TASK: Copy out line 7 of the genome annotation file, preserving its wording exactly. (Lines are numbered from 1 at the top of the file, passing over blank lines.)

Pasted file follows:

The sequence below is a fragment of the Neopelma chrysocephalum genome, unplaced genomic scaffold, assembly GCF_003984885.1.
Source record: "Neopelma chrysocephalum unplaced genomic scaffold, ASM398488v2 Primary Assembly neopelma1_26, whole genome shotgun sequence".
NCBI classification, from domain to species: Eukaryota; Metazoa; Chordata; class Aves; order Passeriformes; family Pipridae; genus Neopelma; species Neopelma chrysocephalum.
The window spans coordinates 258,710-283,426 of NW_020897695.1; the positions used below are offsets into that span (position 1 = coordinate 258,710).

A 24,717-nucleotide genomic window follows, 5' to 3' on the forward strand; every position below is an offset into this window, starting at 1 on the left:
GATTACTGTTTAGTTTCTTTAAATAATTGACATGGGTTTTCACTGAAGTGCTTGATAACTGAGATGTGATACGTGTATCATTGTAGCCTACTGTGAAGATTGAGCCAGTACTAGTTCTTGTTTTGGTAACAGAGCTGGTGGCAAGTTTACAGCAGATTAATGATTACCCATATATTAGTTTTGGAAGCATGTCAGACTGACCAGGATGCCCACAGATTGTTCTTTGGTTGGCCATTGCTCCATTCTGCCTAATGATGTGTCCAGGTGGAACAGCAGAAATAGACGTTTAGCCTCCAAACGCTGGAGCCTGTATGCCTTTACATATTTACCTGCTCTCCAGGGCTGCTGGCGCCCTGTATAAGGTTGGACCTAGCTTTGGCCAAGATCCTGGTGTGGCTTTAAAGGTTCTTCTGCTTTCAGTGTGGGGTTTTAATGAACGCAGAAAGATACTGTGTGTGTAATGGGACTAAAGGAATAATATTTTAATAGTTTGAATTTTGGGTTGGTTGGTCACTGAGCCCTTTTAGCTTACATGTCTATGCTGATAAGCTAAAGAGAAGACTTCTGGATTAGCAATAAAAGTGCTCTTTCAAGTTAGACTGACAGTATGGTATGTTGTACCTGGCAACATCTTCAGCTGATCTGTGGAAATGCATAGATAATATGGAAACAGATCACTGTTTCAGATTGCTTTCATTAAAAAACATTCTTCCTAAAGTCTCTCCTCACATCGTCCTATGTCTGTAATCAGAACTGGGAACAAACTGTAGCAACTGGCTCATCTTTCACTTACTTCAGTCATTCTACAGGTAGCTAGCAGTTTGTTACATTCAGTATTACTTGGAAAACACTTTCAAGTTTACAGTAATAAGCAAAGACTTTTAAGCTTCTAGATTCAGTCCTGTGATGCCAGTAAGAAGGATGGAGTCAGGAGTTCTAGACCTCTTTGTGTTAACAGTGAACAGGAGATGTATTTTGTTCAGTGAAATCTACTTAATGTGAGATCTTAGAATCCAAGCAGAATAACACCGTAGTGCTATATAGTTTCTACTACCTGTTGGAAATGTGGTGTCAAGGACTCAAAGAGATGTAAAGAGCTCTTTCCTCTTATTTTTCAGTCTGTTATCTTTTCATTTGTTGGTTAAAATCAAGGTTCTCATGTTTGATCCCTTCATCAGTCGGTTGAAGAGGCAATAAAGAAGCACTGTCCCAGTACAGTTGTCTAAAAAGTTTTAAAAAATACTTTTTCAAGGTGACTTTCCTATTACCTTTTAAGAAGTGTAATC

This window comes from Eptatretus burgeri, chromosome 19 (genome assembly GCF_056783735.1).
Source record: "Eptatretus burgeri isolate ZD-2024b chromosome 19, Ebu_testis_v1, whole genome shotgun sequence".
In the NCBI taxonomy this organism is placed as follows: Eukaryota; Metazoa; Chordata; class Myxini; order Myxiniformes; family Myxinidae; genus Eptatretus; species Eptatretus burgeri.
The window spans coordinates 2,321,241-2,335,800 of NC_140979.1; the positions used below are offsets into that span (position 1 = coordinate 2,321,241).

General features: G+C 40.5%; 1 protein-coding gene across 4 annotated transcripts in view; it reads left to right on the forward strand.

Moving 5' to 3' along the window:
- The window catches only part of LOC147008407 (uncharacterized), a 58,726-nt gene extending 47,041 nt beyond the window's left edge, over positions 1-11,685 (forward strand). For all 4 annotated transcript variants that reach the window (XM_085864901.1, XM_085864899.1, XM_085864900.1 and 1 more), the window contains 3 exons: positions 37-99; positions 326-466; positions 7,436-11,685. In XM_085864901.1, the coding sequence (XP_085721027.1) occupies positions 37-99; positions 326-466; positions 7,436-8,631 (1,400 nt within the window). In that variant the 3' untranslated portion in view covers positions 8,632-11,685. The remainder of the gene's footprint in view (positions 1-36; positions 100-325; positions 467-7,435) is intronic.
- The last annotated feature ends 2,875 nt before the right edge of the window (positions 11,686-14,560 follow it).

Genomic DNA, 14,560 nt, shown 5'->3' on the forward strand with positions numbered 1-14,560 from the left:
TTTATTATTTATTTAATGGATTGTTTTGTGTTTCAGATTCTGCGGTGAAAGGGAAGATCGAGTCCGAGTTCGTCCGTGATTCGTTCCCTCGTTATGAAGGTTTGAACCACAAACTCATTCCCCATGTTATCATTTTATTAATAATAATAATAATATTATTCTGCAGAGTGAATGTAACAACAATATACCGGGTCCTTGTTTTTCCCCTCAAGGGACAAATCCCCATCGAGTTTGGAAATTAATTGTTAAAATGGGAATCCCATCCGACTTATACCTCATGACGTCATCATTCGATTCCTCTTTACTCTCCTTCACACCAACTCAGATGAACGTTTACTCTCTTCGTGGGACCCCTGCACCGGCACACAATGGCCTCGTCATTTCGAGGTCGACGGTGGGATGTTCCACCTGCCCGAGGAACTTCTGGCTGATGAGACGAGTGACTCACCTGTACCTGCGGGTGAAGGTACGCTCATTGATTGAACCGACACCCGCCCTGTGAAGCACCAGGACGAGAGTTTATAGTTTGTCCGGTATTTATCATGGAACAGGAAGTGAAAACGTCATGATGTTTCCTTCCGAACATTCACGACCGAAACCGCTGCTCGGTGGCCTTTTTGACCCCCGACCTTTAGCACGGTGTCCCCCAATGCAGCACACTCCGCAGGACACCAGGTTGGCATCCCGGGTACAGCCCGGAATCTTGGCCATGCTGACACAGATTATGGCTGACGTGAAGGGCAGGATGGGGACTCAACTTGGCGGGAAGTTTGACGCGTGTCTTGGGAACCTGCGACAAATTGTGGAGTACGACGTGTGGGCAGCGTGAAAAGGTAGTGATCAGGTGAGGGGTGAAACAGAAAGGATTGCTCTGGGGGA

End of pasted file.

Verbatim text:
This window comes from Eptatretus burgeri, chromosome 19 (genome assembly GCF_056783735.1).